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Climate change: transitions to sustainability
Climate change: transitions to sustainability

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1.2 Globalisation is about networks

Globalisation is a term that refers to the flows around the world of species, money, goods, ideas, people, etc., and the networks that are integral to these flows. The word is used to attempt to capture a dizzying mix of recent economic, political and socio-cultural developments. The term can also be applied to ecological globalisation. The global transport of people, goods and services has massively increased. Technological and economic networks have developed to smooth trade and economic growth. Communications technologies have underpinned these networks.

You have already seen evidence (and there is more to come) that all networks have the inherent potential to be put to a vast range of uses. Even the internet, with its origins in ambitions for robust military research and development communications networks, can do as much to advance debate and action on sustainability as it can for the profit margins of immense global companies. Once the capacity for networks exists, they cannot easily be owned, directed, managed or, above all, predicted. This is what makes it impossible to capture what is going on in the world.

This section will emphasise that there is not one process called ‘globalisation’ but, rather, a collection of interwoven threads. Furthermore, the processes described are not something new and wholly unique to the present. This course focuses entirely on telling the story of human societies’ apparent responsibility for causing climate change – perhaps the most dramatic example of ecological globalisation there is. This section connects this to the social or cultural and political globalisation that is reflected in the new ways in which people are organising and making their voices heard and the new ways of making decisions beyond and within nation states.

Hence four threads can be identified from these varied uses of the term globalisation.

  1. Economic The flows of money, goods and services around the world. In any hour of any day, you can be reminded of this by a glance at the labels on the products you use, or at news reports of a company shifting its plant from one part of the world to another (usually cheaper) location. Although the world has seen unprecedented wealth created via economic globalisation, it has also seen inequalities widen. Increasingly interdependent global economic structures present a huge challenge to attempts to reduce greenhouse gas emissions.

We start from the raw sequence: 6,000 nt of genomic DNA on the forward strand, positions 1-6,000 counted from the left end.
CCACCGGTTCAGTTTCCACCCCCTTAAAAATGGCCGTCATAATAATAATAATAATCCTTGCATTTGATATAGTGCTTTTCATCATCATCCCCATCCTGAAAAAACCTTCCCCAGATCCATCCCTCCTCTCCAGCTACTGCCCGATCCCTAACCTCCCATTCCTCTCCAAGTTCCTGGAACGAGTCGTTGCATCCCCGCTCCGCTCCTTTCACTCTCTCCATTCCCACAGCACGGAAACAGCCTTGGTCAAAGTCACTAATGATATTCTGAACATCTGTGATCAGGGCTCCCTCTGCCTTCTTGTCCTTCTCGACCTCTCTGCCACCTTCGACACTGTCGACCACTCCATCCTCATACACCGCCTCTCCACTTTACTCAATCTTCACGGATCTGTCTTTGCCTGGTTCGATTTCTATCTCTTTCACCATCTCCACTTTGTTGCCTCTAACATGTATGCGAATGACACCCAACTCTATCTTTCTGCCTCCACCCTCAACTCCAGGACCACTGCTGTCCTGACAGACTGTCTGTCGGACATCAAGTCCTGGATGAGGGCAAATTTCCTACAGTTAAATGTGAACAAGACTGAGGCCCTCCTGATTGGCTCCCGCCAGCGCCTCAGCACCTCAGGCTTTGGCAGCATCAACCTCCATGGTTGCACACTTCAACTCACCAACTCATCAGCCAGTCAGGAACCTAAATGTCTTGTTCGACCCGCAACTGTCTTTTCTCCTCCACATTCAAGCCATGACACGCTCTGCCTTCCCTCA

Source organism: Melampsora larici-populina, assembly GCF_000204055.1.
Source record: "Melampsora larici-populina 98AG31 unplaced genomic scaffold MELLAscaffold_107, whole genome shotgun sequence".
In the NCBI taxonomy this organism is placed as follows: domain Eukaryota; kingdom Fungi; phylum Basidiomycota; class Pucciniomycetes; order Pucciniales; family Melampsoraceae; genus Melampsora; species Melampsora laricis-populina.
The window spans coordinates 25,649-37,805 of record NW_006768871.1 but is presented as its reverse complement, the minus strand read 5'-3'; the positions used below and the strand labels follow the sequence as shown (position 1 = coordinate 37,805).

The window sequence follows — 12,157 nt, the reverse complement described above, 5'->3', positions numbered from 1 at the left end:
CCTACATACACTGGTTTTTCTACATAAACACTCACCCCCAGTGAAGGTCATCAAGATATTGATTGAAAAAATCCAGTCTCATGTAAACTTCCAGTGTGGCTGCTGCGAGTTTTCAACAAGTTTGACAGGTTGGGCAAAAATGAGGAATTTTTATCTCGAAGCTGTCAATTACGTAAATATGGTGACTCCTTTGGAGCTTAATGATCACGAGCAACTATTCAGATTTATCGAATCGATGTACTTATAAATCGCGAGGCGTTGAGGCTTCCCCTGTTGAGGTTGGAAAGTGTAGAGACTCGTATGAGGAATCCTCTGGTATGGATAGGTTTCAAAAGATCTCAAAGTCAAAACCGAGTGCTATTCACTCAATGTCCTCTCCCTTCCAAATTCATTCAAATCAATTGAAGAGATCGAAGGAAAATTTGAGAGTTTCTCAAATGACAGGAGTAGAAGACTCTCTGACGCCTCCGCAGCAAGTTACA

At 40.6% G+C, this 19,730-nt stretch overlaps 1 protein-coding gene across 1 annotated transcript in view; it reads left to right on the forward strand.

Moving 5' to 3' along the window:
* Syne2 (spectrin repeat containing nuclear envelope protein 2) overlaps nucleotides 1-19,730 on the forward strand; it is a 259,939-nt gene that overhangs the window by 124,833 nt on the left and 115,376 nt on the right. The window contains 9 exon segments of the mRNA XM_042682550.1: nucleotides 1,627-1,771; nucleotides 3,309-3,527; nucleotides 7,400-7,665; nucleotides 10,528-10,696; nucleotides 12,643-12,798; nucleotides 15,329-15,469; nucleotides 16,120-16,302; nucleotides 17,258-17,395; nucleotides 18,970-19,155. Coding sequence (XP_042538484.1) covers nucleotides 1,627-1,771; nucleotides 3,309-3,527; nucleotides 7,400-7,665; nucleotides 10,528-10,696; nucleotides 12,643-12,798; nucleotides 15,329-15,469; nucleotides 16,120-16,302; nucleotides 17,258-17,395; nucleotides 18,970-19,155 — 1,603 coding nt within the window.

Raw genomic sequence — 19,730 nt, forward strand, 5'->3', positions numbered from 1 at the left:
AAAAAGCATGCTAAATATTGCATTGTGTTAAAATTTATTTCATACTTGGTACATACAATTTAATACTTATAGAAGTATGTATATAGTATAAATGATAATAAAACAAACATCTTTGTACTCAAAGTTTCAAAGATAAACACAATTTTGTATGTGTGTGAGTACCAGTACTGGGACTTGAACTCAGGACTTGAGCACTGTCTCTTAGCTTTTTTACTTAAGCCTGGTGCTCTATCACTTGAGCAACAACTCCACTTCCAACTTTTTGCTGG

2. Political The flow of ideas, ideologies and political systems. The process of globalisation has disseminated free market capitalist orthodoxy – generally allied to democratic systems of government – throughout the world. With these processes has come growth in the environmental and social movements. Conventions on climate change, biodiversity and trade agreements, shaped by, among others, global rather than national networks (patterns of interaction) of science, business and NGO interests, are tangible expressions of this political globalisation. Globalisation sees longer (and usually more complex) chains of cause and effect established. It is often pointed out that we don't have well-established institutions of global governance. They certainly can't yet claim to match the pace and extent of economic globalisation.

  3. Social/cultural The flow of social practices and cultural products. This is often characterised as ‘McDonaldisation’ (Figure 1) – the relentless spread of western (especially American) culture. However, these flows also include counter-currents, such as the global fame or notoriety of the French anti-globalisation campaigner and farmer Joseph Bové, and the Indian author and environmentalist Arundhati Roy. Some authors argue that the emergent ‘global culture’ allows the development of a political and ethical underpinning for sustainable development, and that this will be accelerated by networks (see, for example, Urry, 1999).

  4. Ecological Global movements of species, specifically in tandem with globalising human activities of development, trade and tourism. Publicity about global flows of pollutants in the 1960s and 1970s drove many people to support environmentalism. More recently, ozone depletion and climate change represent perhaps the most dramatic evidence of globalised and linked processes of environmental change.

Figure 1
Figure 1 McDonald's – one of the emblems of economic and cultural globalisation – has made its mark in the People's Republic of China. (Photo: Mark Henley/Panos)
  • How have the inventions shown in Figure 2 assisted globalisation?

  • Goods containers helped to accelerate economic globalisation from the mid-1970s onwards, reducing costs and speeding up the haulage of goods (in turn, having huge environmental consequences in the form of increased road freight). Communications technologies have reduced or eliminated the constraints of time and space on human interactions, thus feeding cultural and political globalisation.

Figure 2
Figure 2 How technology and globalisation are linked: (a) goods container terminal; (b) a laptop showing a web page. (Photos: a, Paul Sakuma/AP Photos; b, Ian Shaw/Alamy)
  • What is meant by the words ‘flow’ and ‘network’?

  • ‘Flow’ is the movement of goods, people, cultural objects and ideas, or information across space and time. ‘Network’ in this context refers to patterns of interaction between independent people, places or institutions.